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A journey to Guadeloupe

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It was my first visit to one of the French speaking Caribbean islands, albeit an overseas department of France, apart, that is, from an occasional brief airport stop at Martinique on my travels elsewhere. I landed no doubt with the words of Nobel Laureate Vida Naipaul very much in mind.{{more}} He stated that on going from Trinidad to Martinique, it was not like crossing the Caribbean Sea; it was like crossing the English Channel. I suspect he would have made the same comment about Guadeloupe. This is a strong statement that perhaps lies at the essence of Guadeloupean identity, as its people try to define or perhaps assert their blackness and Caribbeanness in the context of their position as an overseas department of France, one of the outcomes of a long historical process.

I am not sure if after a four day visit I am in any position to agree or disagree fundamentally with Mr. Naipaul, but I must say that the implications and the meaning of his assessment are in some way part of the conversation among some people in Guadeloupe. I was never in doubt that I was in the Caribbean – the music, the creole language, the relationships and movement among people, the food, the vegetation defied any simple idea of a metropolitan transplant. Clearly the built up environment, the general infrastructure, the highways and multiplicity of bill boards, perhaps also the general standard of living would remind you of the French relationship and the large subsidies that accrue to the country. There are a lot of French programmes on television but this is no big thing because as independent countries our television is packed with programmes from North America and England.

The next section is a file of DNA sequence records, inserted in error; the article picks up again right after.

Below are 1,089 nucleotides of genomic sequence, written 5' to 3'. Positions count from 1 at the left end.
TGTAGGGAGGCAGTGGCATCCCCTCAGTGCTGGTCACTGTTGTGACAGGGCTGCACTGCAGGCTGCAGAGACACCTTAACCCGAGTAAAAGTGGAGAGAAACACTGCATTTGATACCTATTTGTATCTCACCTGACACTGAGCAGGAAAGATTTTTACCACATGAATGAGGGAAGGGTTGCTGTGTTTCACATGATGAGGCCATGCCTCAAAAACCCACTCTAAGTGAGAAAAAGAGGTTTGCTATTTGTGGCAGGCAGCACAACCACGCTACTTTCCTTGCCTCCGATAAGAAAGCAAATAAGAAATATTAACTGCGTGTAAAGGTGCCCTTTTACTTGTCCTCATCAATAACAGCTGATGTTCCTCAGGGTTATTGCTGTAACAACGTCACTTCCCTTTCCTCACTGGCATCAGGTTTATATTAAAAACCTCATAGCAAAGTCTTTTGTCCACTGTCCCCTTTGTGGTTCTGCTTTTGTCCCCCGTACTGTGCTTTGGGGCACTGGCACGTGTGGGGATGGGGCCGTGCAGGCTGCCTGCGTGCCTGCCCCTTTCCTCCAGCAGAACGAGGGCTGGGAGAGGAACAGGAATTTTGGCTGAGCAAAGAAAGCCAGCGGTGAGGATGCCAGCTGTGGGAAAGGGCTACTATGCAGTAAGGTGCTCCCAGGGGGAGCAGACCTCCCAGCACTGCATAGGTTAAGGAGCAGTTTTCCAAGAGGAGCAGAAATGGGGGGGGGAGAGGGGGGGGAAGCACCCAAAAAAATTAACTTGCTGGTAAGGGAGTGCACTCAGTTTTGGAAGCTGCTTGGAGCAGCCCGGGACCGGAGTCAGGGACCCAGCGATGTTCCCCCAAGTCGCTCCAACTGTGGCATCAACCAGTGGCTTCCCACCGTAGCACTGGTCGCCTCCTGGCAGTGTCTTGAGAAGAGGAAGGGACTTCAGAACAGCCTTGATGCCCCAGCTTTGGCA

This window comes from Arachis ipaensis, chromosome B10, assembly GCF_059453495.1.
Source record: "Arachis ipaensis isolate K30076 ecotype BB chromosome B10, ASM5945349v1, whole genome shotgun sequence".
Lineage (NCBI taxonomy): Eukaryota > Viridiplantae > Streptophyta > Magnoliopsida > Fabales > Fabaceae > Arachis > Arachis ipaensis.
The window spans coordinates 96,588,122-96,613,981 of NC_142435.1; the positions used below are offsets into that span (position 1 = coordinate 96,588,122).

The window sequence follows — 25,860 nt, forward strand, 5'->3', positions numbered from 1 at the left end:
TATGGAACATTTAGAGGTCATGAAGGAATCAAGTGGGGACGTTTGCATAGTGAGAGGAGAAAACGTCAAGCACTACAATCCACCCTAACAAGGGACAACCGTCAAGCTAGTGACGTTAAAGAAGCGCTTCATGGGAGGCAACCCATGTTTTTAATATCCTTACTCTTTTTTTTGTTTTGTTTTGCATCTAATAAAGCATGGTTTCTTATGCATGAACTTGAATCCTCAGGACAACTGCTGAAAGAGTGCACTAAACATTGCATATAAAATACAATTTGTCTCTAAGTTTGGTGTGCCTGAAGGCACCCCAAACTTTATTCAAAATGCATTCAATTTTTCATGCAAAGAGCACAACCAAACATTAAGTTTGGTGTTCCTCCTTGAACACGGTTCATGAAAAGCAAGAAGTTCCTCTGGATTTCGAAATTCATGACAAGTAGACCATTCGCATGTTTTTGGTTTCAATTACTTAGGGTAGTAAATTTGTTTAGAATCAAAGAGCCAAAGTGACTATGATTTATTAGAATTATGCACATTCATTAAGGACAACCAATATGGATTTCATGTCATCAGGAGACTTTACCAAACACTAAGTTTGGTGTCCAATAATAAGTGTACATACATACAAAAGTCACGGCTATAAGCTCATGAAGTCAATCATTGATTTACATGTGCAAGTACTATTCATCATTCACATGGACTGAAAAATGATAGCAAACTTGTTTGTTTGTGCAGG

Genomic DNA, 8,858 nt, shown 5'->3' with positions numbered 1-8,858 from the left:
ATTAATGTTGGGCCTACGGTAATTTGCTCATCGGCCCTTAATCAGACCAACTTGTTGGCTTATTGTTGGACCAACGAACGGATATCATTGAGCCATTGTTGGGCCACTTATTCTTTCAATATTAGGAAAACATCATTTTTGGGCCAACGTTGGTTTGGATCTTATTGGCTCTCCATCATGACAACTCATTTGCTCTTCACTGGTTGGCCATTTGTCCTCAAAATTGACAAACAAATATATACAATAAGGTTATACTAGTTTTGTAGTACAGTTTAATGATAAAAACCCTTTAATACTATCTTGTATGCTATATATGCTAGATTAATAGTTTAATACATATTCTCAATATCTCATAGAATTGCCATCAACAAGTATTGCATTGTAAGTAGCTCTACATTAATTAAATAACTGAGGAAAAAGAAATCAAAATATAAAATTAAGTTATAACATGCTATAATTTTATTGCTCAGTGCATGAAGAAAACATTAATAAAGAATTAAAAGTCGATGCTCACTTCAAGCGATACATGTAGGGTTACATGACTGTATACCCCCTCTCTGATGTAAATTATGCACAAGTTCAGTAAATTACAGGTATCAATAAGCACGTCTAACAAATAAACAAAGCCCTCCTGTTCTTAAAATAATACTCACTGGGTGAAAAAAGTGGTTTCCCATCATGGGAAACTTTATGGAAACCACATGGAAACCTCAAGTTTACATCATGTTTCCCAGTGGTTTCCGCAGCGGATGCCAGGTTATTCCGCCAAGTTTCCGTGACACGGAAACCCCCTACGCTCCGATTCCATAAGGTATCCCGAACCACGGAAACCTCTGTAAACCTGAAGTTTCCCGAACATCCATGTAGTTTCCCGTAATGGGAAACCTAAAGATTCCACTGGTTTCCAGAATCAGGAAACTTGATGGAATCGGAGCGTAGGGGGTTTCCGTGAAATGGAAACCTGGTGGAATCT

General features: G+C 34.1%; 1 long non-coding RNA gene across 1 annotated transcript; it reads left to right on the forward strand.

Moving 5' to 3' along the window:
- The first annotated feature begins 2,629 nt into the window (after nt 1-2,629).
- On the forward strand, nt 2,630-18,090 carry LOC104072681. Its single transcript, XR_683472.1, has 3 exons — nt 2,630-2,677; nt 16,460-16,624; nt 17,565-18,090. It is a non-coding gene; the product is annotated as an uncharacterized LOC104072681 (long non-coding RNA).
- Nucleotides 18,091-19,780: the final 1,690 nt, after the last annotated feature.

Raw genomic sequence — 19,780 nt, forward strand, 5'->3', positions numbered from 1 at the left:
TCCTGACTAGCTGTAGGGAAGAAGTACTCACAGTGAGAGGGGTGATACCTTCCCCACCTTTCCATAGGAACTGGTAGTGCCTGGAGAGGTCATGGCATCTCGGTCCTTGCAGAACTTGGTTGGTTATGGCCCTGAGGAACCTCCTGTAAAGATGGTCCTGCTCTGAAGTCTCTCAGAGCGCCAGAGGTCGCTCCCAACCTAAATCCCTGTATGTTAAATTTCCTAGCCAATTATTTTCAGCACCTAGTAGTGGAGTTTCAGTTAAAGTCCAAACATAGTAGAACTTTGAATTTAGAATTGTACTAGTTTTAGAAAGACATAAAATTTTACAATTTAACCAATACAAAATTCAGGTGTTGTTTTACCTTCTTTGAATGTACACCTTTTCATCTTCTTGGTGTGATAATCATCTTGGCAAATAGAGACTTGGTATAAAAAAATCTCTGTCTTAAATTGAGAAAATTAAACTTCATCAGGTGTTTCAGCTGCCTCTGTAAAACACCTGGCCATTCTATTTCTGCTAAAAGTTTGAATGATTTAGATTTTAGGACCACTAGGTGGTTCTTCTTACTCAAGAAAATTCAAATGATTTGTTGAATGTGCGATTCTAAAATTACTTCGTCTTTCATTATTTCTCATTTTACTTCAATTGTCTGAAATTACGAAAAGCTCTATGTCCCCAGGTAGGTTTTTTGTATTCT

It might be too that the relationships and contacts during my visit could have coloured my impressions. I was the guest of the Caribbean Media Library whose focus is on the Caribbean. It is only ten years old but has an excellent collection of Caribbean material, most in French but also some in English and Spanish. Their collection of music, too, I found impressive. The Media Library had decided on the implementation of a Caribbean week during which they would focus on a particular Caribbean Island/country. They started off with St.Vincent and the Grenadines which they considered among the less known countries. I was there, along with Dr. Paula Prescod who is based in France. The Harmonite String Band was invited but I believe there were visa problems and so their visit is postponed to another date. A few weeks ago a two person team from the library visited this country to collect information and material for their exhibition. I was quite impressed with their efforts. The exhibition featured different aspects of our life and society- the Grenadines, the Black Caribs, information on our literature, culture and music, Vincy Mas, work of Nzimbu, Hairoun products, Erica’s products, Sunset Rum, photographs, symbols of the country and Information translated into French and prominently exhibited on display stands. There was also a vide documentary done while they were moving around the country.